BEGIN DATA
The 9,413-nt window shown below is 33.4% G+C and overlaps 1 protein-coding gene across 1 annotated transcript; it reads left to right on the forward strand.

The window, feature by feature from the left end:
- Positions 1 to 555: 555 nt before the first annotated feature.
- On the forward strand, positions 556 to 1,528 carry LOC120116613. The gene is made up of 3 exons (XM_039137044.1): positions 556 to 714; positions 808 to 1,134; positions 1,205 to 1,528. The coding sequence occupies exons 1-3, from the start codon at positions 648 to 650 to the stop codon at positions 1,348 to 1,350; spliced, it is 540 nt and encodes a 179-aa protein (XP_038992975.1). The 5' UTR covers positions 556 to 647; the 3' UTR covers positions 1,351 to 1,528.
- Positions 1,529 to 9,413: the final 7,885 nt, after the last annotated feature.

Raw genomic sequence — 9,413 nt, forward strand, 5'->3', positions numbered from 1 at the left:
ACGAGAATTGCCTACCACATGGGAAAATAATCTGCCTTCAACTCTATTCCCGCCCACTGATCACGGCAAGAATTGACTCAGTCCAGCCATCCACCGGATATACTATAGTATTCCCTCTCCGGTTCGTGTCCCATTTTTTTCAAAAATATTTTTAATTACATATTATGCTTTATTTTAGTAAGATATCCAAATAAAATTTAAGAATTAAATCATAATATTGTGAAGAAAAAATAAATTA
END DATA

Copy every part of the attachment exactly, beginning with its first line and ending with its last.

The 9,413-nt window shown below is 33.4% G+C and overlaps 1 protein-coding gene across 1 annotated transcript; it reads left to right on the forward strand.

The window, feature by feature from the left end:
- Positions 1 to 555: 555 nt before the first annotated feature.
- On the forward strand, positions 556 to 1,528 carry LOC120116613. The gene is made up of 3 exons (XM_039137044.1): positions 556 to 714; positions 808 to 1,134; positions 1,205 to 1,528. The coding sequence occupies exons 1-3, from the start codon at positions 648 to 650 to the stop codon at positions 1,348 to 1,350; spliced, it is 540 nt and encodes a 179-aa protein (XP_038992975.1). The 5' UTR covers positions 556 to 647; the 3' UTR covers positions 1,351 to 1,528.
- Positions 1,529 to 9,413: the final 7,885 nt, after the last annotated feature.

Raw genomic sequence — 9,413 nt, forward strand, 5'->3', positions numbered from 1 at the left:
ACGAGAATTGCCTACCACATGGGAAAATAATCTGCCTTCAACTCTATTCCCGCCCACTGATCACGGCAAGAATTGACTCAGTCCAGCCATCCACCGGATATACTATAGTATTCCCTCTCCGGTTCGTGTCCCATTTTTTTCAAAAATATTTTTAATTACATATTATGCTTTATTTTAGTAAGATATCCAAATAAAATTTAAGAATTAAATCATAATATTGTGAAGAAAAAATAAATTA